I no longer have the Neko Atsume app (this generation really does know how to waste time...!) but other than that, I'm that same freelance boss lady, more in control of her work-life balance, aware of how many freelance jobs she has, married to that boyfriend, exercising slightly more control over her chocolate-intake and working things out one millennial step at a time.

Something Novel

Writing Nook

My writing nook (on a tidy day…!)

It’s been a busy week, following other busy weeks, proceeding yet more busy weeks. Because we are all busy people. That’s how life works. And how ‘busy’ (or overwhelmed) you feel is in your control.

I’ve had a busy week doing physical, creative and logistically puzzling things (i.e. installing a stove on a boat… more to follow, you can get a little background on the beginning here.)

It’s also ‘NaNoWriMo‘ month this month. I’ve been working on (/neglecting) my little novel. As I haven’t had much to blog about this week (unless you’d like a post on writers block / wondering if that rusty splinter might kill you) I thought I’d share a little with you. Just 200 words. A tiny prologue. I’d love to know what you think! And, I’m setting you a little task of creativity yourself. Whilst reading, I’d love you to think about these questions, and, if you’re not too busy, answer them in the comments below:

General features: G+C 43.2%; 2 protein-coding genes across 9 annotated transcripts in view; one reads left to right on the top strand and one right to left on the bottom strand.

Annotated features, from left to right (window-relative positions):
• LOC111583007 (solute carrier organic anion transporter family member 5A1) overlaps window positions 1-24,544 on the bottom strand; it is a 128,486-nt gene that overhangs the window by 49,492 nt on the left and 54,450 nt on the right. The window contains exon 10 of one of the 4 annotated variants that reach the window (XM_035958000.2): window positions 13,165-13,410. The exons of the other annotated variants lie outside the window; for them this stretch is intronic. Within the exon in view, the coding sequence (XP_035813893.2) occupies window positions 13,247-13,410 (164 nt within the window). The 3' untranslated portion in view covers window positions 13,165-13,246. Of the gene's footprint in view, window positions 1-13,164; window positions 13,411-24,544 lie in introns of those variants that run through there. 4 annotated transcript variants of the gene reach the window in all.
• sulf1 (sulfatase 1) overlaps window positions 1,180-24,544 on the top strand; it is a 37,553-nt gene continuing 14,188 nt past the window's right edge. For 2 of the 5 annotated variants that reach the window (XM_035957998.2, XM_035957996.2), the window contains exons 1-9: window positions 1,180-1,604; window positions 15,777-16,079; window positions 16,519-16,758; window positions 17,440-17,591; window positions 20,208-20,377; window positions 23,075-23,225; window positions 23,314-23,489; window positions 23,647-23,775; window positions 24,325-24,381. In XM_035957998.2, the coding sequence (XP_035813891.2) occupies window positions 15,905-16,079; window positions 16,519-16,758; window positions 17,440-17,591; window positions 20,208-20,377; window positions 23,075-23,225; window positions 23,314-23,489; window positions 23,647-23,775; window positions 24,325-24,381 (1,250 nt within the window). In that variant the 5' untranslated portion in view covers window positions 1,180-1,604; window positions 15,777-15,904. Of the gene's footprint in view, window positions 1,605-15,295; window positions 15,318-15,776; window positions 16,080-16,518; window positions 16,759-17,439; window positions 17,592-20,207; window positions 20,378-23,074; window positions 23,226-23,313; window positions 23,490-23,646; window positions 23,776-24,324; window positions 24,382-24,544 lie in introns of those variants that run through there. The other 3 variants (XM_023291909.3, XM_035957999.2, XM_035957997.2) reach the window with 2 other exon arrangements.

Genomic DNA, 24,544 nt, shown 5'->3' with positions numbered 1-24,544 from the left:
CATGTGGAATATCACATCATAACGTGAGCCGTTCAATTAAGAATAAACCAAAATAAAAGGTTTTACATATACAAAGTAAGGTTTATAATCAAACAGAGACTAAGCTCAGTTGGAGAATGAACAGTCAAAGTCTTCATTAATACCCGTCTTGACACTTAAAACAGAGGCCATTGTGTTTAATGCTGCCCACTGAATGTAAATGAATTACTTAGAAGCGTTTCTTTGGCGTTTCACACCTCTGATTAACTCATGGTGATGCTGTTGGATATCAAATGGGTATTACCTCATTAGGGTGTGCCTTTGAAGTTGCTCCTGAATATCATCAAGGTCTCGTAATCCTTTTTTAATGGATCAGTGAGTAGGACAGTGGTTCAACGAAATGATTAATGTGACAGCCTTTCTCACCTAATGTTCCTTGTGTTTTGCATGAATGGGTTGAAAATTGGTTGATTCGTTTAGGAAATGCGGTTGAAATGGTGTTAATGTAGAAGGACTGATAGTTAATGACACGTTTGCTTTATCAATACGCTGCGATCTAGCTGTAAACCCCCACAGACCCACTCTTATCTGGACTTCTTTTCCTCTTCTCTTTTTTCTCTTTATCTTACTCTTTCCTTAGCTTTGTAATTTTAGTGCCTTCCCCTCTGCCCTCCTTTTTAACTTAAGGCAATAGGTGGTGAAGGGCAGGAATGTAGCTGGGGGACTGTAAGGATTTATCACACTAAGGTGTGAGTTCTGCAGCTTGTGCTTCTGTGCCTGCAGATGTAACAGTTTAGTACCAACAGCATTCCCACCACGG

1. How do you think Tina got to this point?
  2. Could you finish this story in 500 words?
  3. Go on then. (/ Give it a go!)
  4. Any other comments / questions / thoughts / musings or interesting asides?

Thanks for reading and see you in the comments!

Lydia

Hidden Spark.

Prologue.

Friday 20th October.

Christina. It’s got Christ in it. She Googled it once, but couldn’t tell you what it means now. Tina doesn’t like it because she reckons people will get the wrong idea. That’s why she goes by Tina and won’t answer to anything else. She sometimes wonders if, perhaps, when they named her, her parents wanted to inspire her to help others, make a real difference or something. Save. The point is, Tina has never been heroic. She’ll even admit that, if anything, she’s the one that needs saving. Not like in a big Biblical-flash-of-light or a caped-man-in-tights sort of way, but just a little bit of saving. Maybe a teaspoon of saving. All right, a tablespoon.

Unfortunately, as I’m sure you’ve worked out for yourself already, even if you can admit that you need help, there are no heroes. No men in capes, no saviours and certainly no-one with enough time on their hands to dedicate it to saving you. Or the city. Or the world. Or so Tina thought.

What follows is the story of the last few weeks, how they changed Tina’s mind and why she’s running for her life down Bletchley high-street, ready to save the world.

My Week Without WiFi

Here’s the thing. It happened. That 21st Century nightmare. I ran out of data. Between the odd Netflix binge, webinar, Skype call and Instagram scroll, I reached October’s internet limit with a week still to go. My tablet is everything; a TV, computer, Satnav, home office suit… (It’s probably more surprising that this is the first time I’ve completely run out of data…!)

So, liberated from the ability to waste a whole day ‘catching up on Facebook’, how did this millennial spend her time? And what did she learn?

Prepping the Stove.

Fortunately I had Scruff to help….